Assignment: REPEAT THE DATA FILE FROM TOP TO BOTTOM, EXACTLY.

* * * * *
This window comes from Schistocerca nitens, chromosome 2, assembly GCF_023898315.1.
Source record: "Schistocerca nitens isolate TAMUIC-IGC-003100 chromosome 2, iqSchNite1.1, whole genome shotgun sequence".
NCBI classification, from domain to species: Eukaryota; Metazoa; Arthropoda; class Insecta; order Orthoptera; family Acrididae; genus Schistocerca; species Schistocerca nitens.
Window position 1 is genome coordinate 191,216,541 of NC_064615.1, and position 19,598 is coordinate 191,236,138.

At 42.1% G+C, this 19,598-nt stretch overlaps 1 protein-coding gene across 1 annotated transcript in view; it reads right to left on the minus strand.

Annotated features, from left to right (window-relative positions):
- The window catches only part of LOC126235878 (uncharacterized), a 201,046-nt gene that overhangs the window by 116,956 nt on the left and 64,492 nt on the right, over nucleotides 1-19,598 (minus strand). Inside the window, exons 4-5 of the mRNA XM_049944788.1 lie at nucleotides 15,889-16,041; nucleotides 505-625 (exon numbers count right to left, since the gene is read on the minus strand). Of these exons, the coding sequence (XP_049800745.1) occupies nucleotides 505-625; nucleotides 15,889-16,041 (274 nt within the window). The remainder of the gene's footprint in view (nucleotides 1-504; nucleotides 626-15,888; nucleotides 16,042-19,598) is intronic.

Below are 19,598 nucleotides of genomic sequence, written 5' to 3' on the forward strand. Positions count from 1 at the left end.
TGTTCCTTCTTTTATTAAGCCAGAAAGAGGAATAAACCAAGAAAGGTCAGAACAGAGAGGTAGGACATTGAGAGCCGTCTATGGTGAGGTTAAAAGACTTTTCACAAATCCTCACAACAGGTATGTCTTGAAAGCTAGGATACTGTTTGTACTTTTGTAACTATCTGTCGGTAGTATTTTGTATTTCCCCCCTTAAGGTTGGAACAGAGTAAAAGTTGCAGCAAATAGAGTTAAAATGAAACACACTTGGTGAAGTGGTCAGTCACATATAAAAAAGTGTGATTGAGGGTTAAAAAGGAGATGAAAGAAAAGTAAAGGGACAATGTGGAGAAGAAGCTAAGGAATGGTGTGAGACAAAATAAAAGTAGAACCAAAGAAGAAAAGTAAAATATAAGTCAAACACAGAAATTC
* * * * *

This window comes from Schistocerca nitens, chromosome 2, assembly GCF_023898315.1.
Source record: "Schistocerca nitens isolate TAMUIC-IGC-003100 chromosome 2, iqSchNite1.1, whole genome shotgun sequence".
NCBI classification, from domain to species: Eukaryota; Metazoa; Arthropoda; class Insecta; order Orthoptera; family Acrididae; genus Schistocerca; species Schistocerca nitens.
Window position 1 is genome coordinate 191,216,541 of NC_064615.1, and position 19,598 is coordinate 191,236,138.

At 42.1% G+C, this 19,598-nt stretch overlaps 1 protein-coding gene across 1 annotated transcript in view; it reads right to left on the minus strand.

Annotated features, from left to right (window-relative positions):
- The window catches only part of LOC126235878 (uncharacterized), a 201,046-nt gene that overhangs the window by 116,956 nt on the left and 64,492 nt on the right, over nucleotides 1-19,598 (minus strand). Inside the window, exons 4-5 of the mRNA XM_049944788.1 lie at nucleotides 15,889-16,041; nucleotides 505-625 (exon numbers count right to left, since the gene is read on the minus strand). Of these exons, the coding sequence (XP_049800745.1) occupies nucleotides 505-625; nucleotides 15,889-16,041 (274 nt within the window). The remainder of the gene's footprint in view (nucleotides 1-504; nucleotides 626-15,888; nucleotides 16,042-19,598) is intronic.

Below are 19,598 nucleotides of genomic sequence, written 5' to 3' on the forward strand. Positions count from 1 at the left end.
TGTTCCTTCTTTTATTAAGCCAGAAAGAGGAATAAACCAAGAAAGGTCAGAACAGAGAGGTAGGACATTGAGAGCCGTCTATGGTGAGGTTAAAAGACTTTTCACAAATCCTCACAACAGGTATGTCTTGAAAGCTAGGATACTGTTTGTACTTTTGTAACTATCTGTCGGTAGTATTTTGTATTTCCCCCCTTAAGGTTGGAACAGAGTAAAAGTTGCAGCAAATAGAGTTAAAATGAAACACACTTGGTGAAGTGGTCAGTCACATATAAAAAAGTGTGATTGAGGGTTAAAAAGGAGATGAAAGAAAAGTAAAGGGACAATGTGGAGAAGAAGCTAAGGAATGGTGTGAGACAAAATAAAAGTAGAACCAAAGAAGAAAAGTAAAATATAAGTCAAACACAGAAATTC